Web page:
The viewpoint is one with connotations which use weaponised words and assume that, knowing as we do that the speaker is who she is, we would be churlish and irrational to examine the opinion (its contentions and factuality) first without empathising with the speaker, and then telling ourselves that such an opinion is entirely understandable given discrimination in the workplace.
We 'are' what we say: my opinion is so much my own that, if you attack my opinion, you attack me. Anyone that attacks me is anti-social and unreasonable. Even more so since what I say is the view (in my own view) of all reasonable people, and all the reasonable people are like me. Words like 'woke' and 'political correctness' are used about debates like this, and even descriptors such as these have become controversial to the point of being unusable.
Self-affirming discourses are everywhere these days, where their content and tone assume and expect agreement. In that sense, 'I am what I think' reflects a sea change from 'I think, therefore I am', and sheds useful light on contemporary ways of talking and thinking. Consider the implications of this.
One is that, confident of agreement, the speaker arrogates to themselves the high ground, the pulpit six feet above contradiction. Another is that reading response is at risk of turning into group-think instead of intelligent disagreement. And third, and most important, the quality of thinking and argumentation itself deteriorates.
It would be Luddite and partisan to blame social media for this change in discursive content and tone. We know how news media through the years bump up circulation by feeding the readers' prejudices – the confirmation hypothesis as the sociologists tell us. By shifting ground from 'I think, therefore I am' to 'I am what I think', there is a risk of reasoned argument becoming emotive rant.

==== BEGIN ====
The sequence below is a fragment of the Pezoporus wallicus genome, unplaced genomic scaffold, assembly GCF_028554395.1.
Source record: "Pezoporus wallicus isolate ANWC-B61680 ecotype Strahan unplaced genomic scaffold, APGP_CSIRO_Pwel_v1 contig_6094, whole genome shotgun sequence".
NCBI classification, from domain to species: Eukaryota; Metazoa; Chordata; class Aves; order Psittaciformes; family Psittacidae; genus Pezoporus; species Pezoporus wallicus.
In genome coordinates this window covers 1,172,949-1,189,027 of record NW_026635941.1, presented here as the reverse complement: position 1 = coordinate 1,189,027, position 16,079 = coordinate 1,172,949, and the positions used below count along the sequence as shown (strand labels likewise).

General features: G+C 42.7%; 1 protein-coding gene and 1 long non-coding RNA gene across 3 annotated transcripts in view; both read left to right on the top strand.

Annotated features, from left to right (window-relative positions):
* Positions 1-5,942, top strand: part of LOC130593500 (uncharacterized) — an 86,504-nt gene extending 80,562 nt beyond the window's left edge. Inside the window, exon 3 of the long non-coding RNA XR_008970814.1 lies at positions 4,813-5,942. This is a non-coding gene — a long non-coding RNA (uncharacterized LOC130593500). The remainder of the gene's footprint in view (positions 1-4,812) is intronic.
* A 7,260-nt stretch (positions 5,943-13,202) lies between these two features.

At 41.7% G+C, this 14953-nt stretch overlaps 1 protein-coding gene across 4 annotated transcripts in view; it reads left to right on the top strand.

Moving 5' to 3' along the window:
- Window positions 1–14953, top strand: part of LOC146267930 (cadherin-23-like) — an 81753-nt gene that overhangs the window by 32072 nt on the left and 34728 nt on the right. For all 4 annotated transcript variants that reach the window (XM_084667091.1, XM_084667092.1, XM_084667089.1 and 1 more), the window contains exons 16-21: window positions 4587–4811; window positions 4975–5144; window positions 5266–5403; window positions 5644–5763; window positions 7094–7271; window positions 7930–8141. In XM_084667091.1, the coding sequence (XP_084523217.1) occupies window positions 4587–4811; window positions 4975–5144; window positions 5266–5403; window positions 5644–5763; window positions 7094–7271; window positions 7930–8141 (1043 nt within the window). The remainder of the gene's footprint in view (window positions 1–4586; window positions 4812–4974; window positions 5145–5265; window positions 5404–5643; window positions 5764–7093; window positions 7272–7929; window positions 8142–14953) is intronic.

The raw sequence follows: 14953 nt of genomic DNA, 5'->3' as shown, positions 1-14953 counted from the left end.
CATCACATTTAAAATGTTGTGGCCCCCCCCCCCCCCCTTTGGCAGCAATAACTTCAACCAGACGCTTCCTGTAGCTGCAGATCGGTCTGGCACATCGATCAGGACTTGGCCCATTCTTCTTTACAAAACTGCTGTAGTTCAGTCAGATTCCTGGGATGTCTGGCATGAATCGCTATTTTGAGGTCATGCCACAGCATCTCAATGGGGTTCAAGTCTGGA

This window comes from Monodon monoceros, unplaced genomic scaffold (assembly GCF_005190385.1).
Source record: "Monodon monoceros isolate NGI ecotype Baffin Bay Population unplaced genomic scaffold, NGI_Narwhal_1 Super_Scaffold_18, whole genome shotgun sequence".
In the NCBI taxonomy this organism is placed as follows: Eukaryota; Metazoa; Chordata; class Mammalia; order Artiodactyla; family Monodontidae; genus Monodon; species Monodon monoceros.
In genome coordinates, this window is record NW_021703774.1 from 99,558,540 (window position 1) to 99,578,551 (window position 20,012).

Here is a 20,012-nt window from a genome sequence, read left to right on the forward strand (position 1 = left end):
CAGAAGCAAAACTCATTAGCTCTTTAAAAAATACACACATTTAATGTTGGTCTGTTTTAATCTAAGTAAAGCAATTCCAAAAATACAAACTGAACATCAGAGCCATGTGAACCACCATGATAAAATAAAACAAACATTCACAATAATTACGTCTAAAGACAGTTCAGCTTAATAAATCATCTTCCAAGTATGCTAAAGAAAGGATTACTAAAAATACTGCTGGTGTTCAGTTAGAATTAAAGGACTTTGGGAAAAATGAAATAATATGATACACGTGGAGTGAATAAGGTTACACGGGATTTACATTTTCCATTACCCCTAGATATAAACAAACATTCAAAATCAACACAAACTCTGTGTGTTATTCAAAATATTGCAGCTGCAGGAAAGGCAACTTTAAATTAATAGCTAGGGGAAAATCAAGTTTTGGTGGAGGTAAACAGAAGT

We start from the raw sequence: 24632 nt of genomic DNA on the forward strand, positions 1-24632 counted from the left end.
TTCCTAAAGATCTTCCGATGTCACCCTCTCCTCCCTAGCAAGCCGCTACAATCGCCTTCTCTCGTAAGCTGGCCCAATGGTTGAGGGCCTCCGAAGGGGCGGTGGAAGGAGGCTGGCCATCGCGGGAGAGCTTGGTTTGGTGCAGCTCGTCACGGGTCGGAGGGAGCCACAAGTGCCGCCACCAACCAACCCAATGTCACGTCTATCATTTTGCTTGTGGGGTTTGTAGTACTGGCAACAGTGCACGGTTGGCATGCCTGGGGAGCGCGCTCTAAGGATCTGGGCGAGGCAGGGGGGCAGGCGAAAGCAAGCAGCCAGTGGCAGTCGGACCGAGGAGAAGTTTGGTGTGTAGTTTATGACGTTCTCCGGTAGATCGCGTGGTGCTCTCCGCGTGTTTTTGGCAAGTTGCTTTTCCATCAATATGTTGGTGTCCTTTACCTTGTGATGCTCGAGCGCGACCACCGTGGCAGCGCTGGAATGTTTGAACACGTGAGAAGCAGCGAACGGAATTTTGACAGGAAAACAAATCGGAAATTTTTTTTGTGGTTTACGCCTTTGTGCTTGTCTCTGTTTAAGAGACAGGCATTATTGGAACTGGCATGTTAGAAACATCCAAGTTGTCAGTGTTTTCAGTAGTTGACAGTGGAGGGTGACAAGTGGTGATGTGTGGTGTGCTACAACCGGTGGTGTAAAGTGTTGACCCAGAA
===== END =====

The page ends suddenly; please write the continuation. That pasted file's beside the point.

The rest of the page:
Some areas of book publishing have always engaged with challenges such as these. Topics like religion and human rights spring to mind. Fresh from an immersion in several such books (all of which shall be nameless for legal reasons, like young people under age), this reviewer has been bathed in the illuminative light of multi-faith transcendence, and encouraged to reframe his mental boundaries by reflecting on the disabling effect of being a white Scottish professional.
Almost convinced that we live in a world of intrinsic bias and institutional inequality, systemically created and maintained by all the wrong people, and preached at by zealous game-changers for whom what they say and write is self-evidently fair and right, there seems little I can safely say except how right they are.
I am a sinner, not a contrarian, and shouldn't shout back at the preacher. Home-spun truisms and contentious 'givens' should be contested and called out, regardless of who says them. Because you are you, that does not entitle you to be right.
Yet in this extreme state of confusion and distress, I nevertheless hold to the hope that the transition from 'I think, therefore I am' to 'I am what I think' hasn't happened irrevocably. I am not what I think, although a lot of what I think reflects what I am. So disagree with me: not if you must but if you choose. Cole Porter said that: 'Goldfish in the privacy of bowls do it'. So everyone really knows what's going on.
Dr Stuart Hannabuss is a writer and reviewer based in Scotland